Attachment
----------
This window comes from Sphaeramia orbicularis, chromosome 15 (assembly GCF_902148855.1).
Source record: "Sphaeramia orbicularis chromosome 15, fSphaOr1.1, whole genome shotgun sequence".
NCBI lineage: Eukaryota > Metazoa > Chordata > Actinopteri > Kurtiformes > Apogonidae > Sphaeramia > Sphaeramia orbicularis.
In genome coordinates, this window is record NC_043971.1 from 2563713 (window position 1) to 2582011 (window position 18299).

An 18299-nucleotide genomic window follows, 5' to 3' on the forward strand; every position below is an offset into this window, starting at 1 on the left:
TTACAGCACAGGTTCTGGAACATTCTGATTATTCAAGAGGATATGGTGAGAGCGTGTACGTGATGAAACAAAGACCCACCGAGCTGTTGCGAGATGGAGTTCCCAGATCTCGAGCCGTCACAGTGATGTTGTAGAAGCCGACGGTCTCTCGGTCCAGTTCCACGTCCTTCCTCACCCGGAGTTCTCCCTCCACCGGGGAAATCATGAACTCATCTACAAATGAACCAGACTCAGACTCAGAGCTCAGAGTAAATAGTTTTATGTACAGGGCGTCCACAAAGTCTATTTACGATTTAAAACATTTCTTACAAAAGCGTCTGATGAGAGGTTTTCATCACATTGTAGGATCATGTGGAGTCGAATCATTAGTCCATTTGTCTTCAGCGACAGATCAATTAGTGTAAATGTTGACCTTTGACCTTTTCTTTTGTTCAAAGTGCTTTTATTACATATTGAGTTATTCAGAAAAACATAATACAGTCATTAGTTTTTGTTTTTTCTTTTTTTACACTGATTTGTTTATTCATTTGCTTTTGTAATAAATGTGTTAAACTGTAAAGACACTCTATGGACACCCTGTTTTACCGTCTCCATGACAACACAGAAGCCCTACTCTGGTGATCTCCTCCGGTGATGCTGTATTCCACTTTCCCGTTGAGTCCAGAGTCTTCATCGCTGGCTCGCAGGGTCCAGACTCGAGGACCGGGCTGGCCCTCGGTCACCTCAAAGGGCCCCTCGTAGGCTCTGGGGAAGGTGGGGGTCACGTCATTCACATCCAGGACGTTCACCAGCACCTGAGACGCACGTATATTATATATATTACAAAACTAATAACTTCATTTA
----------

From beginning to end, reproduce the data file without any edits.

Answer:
This window comes from Sphaeramia orbicularis, chromosome 15 (assembly GCF_902148855.1).
Source record: "Sphaeramia orbicularis chromosome 15, fSphaOr1.1, whole genome shotgun sequence".
NCBI lineage: Eukaryota > Metazoa > Chordata > Actinopteri > Kurtiformes > Apogonidae > Sphaeramia > Sphaeramia orbicularis.
In genome coordinates, this window is record NC_043971.1 from 2563713 (window position 1) to 2582011 (window position 18299).

An 18299-nucleotide genomic window follows, 5' to 3' on the forward strand; every position below is an offset into this window, starting at 1 on the left:
TTACAGCACAGGTTCTGGAACATTCTGATTATTCAAGAGGATATGGTGAGAGCGTGTACGTGATGAAACAAAGACCCACCGAGCTGTTGCGAGATGGAGTTCCCAGATCTCGAGCCGTCACAGTGATGTTGTAGAAGCCGACGGTCTCTCGGTCCAGTTCCACGTCCTTCCTCACCCGGAGTTCTCCCTCCACCGGGGAAATCATGAACTCATCTACAAATGAACCAGACTCAGACTCAGAGCTCAGAGTAAATAGTTTTATGTACAGGGCGTCCACAAAGTCTATTTACGATTTAAAACATTTCTTACAAAAGCGTCTGATGAGAGGTTTTCATCACATTGTAGGATCATGTGGAGTCGAATCATTAGTCCATTTGTCTTCAGCGACAGATCAATTAGTGTAAATGTTGACCTTTGACCTTTTCTTTTGTTCAAAGTGCTTTTATTACATATTGAGTTATTCAGAAAAACATAATACAGTCATTAGTTTTTGTTTTTTCTTTTTTTACACTGATTTGTTTATTCATTTGCTTTTGTAATAAATGTGTTAAACTGTAAAGACACTCTATGGACACCCTGTTTTACCGTCTCCATGACAACACAGAAGCCCTACTCTGGTGATCTCCTCCGGTGATGCTGTATTCCACTTTCCCGTTGAGTCCAGAGTCTTCATCGCTGGCTCGCAGGGTCCAGACTCGAGGACCGGGCTGGCCCTCGGTCACCTCAAAGGGCCCCTCGTAGGCTCTGGGGAAGGTGGGGGTCACGTCATTCACATCCAGGACGTTCACCAGCACCTGAGACGCACGTATATTATATATATTACAAAACTAATAACTTCATTTA